Dr MJ Carey We care about
your vision






About the Anatomy of the human Eye
Eye Disorders & Diseases
About Eye Anatomy and Disorders

In the healthy eye, a clear fluid called aqueous humor circulates inside the front portion of your eye, nourishing the lens, iris and cornea. To maintain a constant healthy eye pressure, your eye continually produces a small amount of aqueous humor while an equal amount of this fluid flows out of the inner part of the eye through the pupil and then is absorbed into the bloodstream through a meshwork of little drainage canals, all around the outer edge of the iris. The production, flow and drainage of the fluid is an active, continious process that is necessary for the health of the eye.

If you have glaucoma, the fluid does not flow out of the eye properly. Fluid pressure in the eye builds up and, over time, causes damage to the optic nerve fibers. If the pressure remains high, and goes untreated it can cause blindness. As the disease progresses and more damage occurs, blind spots develop in your peripheral (side) vision. These spots may not be noticeable until the optic nerve has become severely damaged - or until detected by an ophthalmologist during a complete exam.

Acute glaucoma is rare and strike suddenly and painfully. Chronic glaucoma is more common and creeps up on a person without him knowing it and slowly robs him of his eyesight. Glaucoma usually occurs in both eyes, but extra fluid pressure often begins to build up first in only one eye. It occurs in people of all ages, from children to older adults, but it is more likely to develop in people who are over 35 years old, very near-sighted, or diabetic.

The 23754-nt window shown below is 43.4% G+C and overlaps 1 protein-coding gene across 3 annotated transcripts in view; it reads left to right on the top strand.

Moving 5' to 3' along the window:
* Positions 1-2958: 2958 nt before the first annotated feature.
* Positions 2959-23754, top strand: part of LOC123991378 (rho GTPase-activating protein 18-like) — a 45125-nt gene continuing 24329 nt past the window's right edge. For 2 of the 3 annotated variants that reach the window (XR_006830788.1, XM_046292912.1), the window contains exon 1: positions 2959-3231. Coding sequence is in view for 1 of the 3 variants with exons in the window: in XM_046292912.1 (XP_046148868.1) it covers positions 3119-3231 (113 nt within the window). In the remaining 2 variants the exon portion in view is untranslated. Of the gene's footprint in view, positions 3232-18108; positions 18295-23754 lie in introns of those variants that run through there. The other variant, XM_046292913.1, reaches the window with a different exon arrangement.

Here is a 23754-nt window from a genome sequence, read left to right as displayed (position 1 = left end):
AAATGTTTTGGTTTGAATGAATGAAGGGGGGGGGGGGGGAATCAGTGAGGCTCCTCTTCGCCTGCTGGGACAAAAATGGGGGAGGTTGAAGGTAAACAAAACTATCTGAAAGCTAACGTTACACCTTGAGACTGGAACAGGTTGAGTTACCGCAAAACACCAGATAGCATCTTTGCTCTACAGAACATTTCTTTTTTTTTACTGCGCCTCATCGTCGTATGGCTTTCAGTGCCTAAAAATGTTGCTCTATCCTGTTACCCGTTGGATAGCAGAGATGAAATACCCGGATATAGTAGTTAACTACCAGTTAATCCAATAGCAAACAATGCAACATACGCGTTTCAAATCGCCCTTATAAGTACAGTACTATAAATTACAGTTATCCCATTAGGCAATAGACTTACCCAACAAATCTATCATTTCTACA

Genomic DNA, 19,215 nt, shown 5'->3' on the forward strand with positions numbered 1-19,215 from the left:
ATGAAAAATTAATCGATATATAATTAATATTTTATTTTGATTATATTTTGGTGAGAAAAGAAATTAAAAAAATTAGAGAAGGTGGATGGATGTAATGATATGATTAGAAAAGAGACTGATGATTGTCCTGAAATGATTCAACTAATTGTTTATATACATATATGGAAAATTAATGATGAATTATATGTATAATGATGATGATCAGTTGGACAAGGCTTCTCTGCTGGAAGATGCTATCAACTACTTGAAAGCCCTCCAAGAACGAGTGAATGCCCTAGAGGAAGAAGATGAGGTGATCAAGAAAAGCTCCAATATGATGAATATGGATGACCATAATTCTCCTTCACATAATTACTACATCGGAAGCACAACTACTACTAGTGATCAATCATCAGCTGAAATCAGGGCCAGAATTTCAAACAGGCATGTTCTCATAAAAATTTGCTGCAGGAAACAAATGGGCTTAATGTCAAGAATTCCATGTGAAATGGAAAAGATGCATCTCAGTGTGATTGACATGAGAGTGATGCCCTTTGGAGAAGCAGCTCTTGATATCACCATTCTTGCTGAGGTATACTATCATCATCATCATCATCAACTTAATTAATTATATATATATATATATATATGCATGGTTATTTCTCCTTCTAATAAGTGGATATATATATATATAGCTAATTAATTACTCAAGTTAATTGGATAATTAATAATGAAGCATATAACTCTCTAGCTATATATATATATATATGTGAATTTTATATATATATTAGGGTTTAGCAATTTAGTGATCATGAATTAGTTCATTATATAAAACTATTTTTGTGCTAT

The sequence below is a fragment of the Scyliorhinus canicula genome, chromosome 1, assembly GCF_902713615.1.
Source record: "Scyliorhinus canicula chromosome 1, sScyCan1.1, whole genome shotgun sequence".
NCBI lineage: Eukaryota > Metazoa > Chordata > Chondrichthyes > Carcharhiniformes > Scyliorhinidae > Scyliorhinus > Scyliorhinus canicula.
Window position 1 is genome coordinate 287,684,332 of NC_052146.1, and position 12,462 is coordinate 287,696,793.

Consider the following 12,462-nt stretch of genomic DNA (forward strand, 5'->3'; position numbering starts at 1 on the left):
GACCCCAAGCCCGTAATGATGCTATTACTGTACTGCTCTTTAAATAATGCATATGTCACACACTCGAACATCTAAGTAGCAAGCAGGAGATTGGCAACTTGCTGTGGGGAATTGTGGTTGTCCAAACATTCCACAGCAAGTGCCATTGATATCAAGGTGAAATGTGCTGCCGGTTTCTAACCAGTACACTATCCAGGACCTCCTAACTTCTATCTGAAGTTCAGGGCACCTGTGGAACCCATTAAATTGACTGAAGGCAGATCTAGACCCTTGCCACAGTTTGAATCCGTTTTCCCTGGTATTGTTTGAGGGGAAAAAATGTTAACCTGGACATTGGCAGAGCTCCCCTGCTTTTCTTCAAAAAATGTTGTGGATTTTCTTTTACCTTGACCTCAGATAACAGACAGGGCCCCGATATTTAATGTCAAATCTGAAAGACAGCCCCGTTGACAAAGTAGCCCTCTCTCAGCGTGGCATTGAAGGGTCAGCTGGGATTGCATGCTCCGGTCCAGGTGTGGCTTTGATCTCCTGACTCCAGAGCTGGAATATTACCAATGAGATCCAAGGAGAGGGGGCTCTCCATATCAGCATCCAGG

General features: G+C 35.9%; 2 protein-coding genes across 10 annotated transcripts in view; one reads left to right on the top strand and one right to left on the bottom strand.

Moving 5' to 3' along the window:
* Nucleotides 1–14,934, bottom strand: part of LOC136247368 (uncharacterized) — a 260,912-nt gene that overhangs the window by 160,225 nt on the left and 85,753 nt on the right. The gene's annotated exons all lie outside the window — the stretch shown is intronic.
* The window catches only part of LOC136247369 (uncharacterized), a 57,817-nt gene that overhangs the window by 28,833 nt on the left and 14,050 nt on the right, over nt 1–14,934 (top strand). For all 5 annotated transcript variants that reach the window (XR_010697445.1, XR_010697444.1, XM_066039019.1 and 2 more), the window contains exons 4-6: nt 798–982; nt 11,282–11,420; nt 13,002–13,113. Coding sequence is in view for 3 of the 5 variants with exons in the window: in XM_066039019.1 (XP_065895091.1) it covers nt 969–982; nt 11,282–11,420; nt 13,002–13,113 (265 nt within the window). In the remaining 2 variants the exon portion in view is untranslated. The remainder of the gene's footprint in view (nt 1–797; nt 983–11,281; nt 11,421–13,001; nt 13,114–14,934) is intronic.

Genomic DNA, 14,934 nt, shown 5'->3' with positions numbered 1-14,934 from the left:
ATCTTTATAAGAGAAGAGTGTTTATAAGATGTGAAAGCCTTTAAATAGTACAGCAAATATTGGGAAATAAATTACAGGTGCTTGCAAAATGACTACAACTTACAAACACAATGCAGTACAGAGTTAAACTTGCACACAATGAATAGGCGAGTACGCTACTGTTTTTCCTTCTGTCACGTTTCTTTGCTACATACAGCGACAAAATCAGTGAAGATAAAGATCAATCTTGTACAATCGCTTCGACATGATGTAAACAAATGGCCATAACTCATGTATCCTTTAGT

Vision lost as a result of glaucoma usually cannot be recovered, but early diagnosis and careful, lifelong treatment can help prevent further visual damage. Ophthalmologists recommend a glaucoma check as part of a regular eye examination.

Risk Factors

Intraocular pressure
The most important risk factor is elevated intraocular pressure, although glaucoma can occur even with normal pressure readings.
Blood supply
Disturbance of the vessels supplying blood to the optic nerve can result in glaucoma. People with low blood pressure or general circulatory problems are particularly at risk.
A family history
A history of glaucoma in the family can put you at a higher risk, go for regular eye examinations no matter what your age.
Medicines that contain cortisone or similar active constituents can increase your risk.


Your specific type of glaucoma and /or the severity of your disease will determine how you’ll be treated. Medicated eyedrops are the most common way to treat glaucoma. These eyedrops lower your eye pressure in one of two ways - either by slowing the production of aqueous humor or by improving the flow through the drainage angle. In some patients with glaucoma, surgery is recommended. Glaucoma surgery improves the flow of fluid out of the eye, resulting in lower eye pressure.